Pallant House Gallery, Chichester, in conjunction with Piano Nobile presents an exhibition of highlights from the Ruth Borchard Collection of self-portraits by British artists brought together by Ruth Borchard throughout the twentieth century. The Ruth Borchard Collection and Piano Nobile have enjoyed a long-standing collaborative relationship and the gallery is delighted that Pallant House has curated this exhibition representing the pinnacle of British self-portraiture. The exhibition will run from 18th October 2014 until 31st May 2015 in Rooms 3 and 4 of Pallant House Gallery.
The writer Ruth Borchard (1910 – 2000) amassed one of the most significant collections of self-portraits by British artists. Setting herself a ceiling of 21 guineas for a picture irrespective of the artist’s fame or reputation, she acquired 100 pictures including oil paintings, watercolours and pencil and ink drawings which provide a fascinating overview of British art during the twentieth century.
The core of the exhibition focuses on the portraits Borchard collected during the late 1950s to the mid-1960s, during which time she began to both seek out emerging artists at art school exhibitions, while also approaching more established artists. The exhibition traces the development of modern British art through Neo-Romanticism, the Euston Road School, the London Group and the Pop Art movement ranging from portraits made by artists practicing in the 1930s and 1940s including Michael Ayrton, Cecil Collins and Ithell Colquhoun, to those who found prominence in the post-war era such as Peter Coker, Jean Cooke, Roger Hilton, Peter Phillips, David Tindle and Ewan Uglow.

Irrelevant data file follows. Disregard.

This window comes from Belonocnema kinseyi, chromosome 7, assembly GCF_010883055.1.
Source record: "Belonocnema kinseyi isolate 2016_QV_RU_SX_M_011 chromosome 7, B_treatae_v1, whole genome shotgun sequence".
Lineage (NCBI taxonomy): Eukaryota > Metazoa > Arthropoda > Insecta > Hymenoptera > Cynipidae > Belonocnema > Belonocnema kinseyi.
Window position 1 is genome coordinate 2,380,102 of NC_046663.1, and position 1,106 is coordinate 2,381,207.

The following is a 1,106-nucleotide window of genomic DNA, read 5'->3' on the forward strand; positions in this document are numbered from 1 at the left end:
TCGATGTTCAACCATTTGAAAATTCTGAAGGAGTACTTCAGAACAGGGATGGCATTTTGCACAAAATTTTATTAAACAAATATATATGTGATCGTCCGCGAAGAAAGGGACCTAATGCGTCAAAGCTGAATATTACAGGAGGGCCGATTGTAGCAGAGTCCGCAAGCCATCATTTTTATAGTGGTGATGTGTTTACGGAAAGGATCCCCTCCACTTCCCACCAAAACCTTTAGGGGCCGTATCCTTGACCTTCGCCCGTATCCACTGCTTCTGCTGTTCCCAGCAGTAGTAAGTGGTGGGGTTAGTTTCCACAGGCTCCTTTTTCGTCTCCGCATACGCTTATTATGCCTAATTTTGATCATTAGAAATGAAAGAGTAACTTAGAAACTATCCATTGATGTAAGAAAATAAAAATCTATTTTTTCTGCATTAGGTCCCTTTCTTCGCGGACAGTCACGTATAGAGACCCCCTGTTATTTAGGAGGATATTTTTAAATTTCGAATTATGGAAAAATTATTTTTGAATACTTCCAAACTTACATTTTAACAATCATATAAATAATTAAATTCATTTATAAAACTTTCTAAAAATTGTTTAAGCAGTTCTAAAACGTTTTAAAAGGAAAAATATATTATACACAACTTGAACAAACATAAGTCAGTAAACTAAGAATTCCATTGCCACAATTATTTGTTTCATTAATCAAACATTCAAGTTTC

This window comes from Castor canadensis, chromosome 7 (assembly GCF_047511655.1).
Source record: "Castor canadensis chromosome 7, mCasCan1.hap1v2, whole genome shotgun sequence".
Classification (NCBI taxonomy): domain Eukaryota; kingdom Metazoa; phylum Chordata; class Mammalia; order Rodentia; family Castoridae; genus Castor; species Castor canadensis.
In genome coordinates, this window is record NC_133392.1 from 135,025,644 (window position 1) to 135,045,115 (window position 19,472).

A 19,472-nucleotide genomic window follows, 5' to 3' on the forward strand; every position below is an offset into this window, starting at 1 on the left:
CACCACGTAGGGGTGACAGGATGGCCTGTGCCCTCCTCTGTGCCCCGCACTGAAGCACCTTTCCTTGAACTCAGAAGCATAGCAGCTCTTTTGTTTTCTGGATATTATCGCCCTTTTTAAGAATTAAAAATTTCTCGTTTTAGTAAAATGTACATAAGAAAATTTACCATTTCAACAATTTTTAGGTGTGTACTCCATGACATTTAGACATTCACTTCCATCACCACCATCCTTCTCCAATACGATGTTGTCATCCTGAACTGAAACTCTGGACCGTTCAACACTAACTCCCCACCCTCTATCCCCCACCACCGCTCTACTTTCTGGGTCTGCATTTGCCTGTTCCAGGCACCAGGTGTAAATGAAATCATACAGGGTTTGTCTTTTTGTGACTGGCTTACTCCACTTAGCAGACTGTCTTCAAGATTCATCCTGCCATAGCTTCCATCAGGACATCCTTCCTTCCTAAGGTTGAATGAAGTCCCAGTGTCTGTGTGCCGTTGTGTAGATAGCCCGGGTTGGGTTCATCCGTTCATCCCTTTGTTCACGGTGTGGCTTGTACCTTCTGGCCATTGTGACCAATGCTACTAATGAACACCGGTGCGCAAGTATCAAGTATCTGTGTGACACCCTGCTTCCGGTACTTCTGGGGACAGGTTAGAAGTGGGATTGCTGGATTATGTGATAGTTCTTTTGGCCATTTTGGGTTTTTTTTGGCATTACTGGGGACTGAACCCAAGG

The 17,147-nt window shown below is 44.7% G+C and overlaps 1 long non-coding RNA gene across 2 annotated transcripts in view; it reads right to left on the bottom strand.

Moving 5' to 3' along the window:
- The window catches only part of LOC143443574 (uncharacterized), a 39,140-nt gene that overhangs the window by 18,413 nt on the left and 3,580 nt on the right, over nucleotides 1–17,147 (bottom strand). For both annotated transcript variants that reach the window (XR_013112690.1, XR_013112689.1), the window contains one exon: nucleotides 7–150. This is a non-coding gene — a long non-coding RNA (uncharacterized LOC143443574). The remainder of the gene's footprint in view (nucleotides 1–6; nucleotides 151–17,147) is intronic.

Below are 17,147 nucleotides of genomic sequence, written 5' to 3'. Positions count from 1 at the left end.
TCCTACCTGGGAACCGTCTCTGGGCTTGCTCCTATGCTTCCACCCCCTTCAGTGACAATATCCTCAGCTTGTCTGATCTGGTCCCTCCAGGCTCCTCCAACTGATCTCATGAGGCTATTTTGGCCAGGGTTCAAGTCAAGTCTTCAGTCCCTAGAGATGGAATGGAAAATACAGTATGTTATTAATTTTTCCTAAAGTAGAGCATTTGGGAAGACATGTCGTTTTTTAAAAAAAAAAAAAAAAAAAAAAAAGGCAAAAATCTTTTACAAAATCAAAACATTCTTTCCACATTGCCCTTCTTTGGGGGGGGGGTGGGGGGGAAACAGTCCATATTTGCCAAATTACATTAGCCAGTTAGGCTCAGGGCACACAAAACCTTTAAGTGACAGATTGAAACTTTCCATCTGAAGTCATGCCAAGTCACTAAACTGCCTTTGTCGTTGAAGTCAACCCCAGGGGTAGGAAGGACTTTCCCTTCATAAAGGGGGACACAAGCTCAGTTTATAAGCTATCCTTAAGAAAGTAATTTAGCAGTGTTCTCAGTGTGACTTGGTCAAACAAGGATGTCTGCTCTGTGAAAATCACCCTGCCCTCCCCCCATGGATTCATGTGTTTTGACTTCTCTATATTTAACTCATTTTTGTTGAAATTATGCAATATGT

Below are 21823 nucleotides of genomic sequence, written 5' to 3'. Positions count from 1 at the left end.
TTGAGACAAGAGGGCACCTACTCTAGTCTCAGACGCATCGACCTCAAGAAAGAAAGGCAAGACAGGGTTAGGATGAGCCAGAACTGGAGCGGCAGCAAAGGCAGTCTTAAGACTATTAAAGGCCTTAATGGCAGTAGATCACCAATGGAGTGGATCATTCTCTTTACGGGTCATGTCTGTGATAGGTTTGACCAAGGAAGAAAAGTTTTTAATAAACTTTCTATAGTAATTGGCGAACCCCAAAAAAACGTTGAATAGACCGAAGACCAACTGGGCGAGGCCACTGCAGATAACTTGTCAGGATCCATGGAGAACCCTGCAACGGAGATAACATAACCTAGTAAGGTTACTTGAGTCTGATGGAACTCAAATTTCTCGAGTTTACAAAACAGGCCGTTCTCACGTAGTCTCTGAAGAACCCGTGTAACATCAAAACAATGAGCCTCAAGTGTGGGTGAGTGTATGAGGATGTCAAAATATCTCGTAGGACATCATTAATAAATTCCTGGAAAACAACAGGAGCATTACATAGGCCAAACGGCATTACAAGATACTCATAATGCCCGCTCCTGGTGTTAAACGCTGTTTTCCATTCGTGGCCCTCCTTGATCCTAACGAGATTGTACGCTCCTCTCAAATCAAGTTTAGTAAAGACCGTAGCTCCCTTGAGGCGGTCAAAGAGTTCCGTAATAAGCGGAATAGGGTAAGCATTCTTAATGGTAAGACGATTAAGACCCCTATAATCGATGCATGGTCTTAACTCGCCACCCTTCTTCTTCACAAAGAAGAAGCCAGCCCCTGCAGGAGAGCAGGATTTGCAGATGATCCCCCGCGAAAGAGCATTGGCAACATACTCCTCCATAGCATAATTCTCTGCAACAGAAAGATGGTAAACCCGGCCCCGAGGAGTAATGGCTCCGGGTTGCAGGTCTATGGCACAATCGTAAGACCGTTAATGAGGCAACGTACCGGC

Borchard was born in a fishing village near Hamburg and later studied at the University of Hamburg. In 1938 she and her husband came to England as refugees of Nazism escaping anti-Semitism. The exhibition recalls the original presentation of the collection in the Borchards’ home in Reigate, Surrey and is displayed in Pallant House Gallery’s Grade One Listed Queen-Anne townhouse, the first time that the portraits have been seen publically in a domestic setting.